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By Sam Seifman

President Obama’s surprise announcement in December that the United States and Cuba would resume diplomatic relations after five decades resonated among Jews here and in Cuba, where political prisoner Alan Gross had been held for more than five years.

Gross, arrested in 2009 while trying to set up internet connections for the Cuban Jewish community, had once been active in BBYO (formerly the B’nai B’rith Youth Organization and formerly associated with B’nai B’rith), and his sister-in-law, Gwen Zuares, serves on the B’nai B’rith Executive Board of Directors.

As part of the agreement, Gross was released from prison and returned to the United States. While the U.S. government newly works to restore relations between the two countries, B’nai B’rith International has had a presence on the Island for more than 70 years. The B’nai B’rith Maimonides Lodge started in Havana on May 17, 1943.

The lodge was started by Milton Savitch, a member of B’nai B’rith Switzerland, and 31 members of the Cuban community. Founded immediately after the Warsaw Ghetto Uprising against the Nazis, the Cuban lodge was intended to be a spiritual center and an organization that helped Jews escape from persecution and death in Europe.

But the lodge also shared many of the classic B’nai B’rith goals.

They were “to link the purest principles of charity, honor and patriotism, to support the arts and sciences, to alleviate the needs of the poor, to visit and tend to the sick, to protect and assist widows and orphans,” said B’nai B’rith Maimonides Lodge’s current president, Samuel Zagovlov.

Today, the lodge has 100 members and continues its charitable work. In 2002, it started the Tzedakah Project in conjunction with the Cuban Jewish Relief Committee. The project provides financial assistance to 120 elderly Cuban Jews in need.

“When a person starts receiving the benefits of this project, they are advised that this should not be taken as an act of charity,” Zagavlov said. “This is an act of Tzedakah, which means ‘justice’ in Hebrew.”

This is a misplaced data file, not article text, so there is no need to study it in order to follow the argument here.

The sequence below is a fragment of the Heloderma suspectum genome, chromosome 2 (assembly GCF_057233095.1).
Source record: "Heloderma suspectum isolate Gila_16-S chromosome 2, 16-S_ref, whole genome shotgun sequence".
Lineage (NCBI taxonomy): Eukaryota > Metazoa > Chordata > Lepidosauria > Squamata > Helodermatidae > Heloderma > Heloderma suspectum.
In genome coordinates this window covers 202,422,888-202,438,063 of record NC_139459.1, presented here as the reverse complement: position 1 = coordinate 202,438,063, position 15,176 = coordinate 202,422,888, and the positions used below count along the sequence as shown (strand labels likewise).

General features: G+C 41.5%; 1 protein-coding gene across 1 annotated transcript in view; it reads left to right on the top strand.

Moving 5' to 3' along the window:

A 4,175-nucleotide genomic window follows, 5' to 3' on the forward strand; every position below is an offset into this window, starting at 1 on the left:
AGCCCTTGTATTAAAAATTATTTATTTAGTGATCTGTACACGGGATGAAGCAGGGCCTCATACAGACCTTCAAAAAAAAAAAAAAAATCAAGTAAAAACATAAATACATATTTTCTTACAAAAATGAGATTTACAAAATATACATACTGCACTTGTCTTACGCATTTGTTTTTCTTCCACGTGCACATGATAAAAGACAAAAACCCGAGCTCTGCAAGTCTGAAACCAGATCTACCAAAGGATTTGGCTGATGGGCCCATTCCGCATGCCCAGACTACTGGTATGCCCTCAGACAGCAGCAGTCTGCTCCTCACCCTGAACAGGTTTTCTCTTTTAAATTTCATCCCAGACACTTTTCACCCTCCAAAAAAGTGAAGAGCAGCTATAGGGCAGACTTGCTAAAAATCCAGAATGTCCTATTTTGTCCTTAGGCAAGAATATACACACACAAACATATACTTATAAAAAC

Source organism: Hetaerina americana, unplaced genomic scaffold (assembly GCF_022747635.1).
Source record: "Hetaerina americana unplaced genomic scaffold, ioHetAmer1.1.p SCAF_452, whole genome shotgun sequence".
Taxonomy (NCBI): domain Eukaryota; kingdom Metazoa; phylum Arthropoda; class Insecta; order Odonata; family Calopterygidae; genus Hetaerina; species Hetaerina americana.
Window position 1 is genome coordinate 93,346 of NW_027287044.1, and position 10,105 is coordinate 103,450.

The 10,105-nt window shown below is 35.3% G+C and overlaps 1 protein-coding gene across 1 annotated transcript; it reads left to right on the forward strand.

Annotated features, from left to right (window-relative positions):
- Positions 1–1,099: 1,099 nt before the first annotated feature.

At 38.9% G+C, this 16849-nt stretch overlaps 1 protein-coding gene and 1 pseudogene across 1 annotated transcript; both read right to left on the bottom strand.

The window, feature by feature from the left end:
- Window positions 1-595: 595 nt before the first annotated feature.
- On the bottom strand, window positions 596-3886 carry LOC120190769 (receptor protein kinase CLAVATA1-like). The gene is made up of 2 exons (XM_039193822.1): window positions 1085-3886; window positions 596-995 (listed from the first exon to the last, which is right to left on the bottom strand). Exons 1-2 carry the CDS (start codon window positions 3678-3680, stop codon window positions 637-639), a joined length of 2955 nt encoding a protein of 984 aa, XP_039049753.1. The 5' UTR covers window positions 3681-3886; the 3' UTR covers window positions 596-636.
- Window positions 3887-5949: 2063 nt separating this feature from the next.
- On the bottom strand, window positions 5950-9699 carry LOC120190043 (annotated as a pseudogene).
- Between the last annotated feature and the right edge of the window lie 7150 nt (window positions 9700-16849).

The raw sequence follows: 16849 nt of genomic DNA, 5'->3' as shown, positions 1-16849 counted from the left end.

The lodge also has an emergency fund that provides interest-free loans to needy families. These loans are backed by B’nai B’rith and other fraternal organizations, such as the Jewish Cuba Connection and the Cuban American Jewish Mission, both based in California.

The lodge, which meets bimonthly, provides a place for members to discuss Jewish cultural issues, Cuban national matters and international affairs.

B’nai B’rith has been leading missions to Cuba for 20 years. Its work in Cuba is based on a three-fold approach: to- preserve Jewish heritage by providing material aid and Judaica, to revitalize the area by joining with communities to support local initiatives, and, connecting Cuban Jews to the greater Diaspora to strengthen global partnerships and empower future generations.

“The contributions made by the Maimonides Lodge have had an incredible impact on the Cuban-Jewish community, an impact that is strongly felt with each visiting mission,” said Sienna Girgenti, B’nai B’rith assistant director for the International Center for Human Rights and Public Policy and coordinator of the Cuban Jewish Relief Project. “B’nai B’rith International is proud of our deeply meaningful efforts in Cuba. Our vital work will continue with five missions planned to the country in 2015.”

B’nai B’rith staff and other participants bring much-need medical supplies, prayer books and other religious materials to people in need. After each trip, participants report back to B’nai B’rith on other problems that may need to be addressed on future missions.  Not only do the missions help Cuba’s underprivileged but they help strengthen the bond between the American-Jewish and Cuban-Jewish communities.

For more information about the Cuban Jewish Relief Project, visit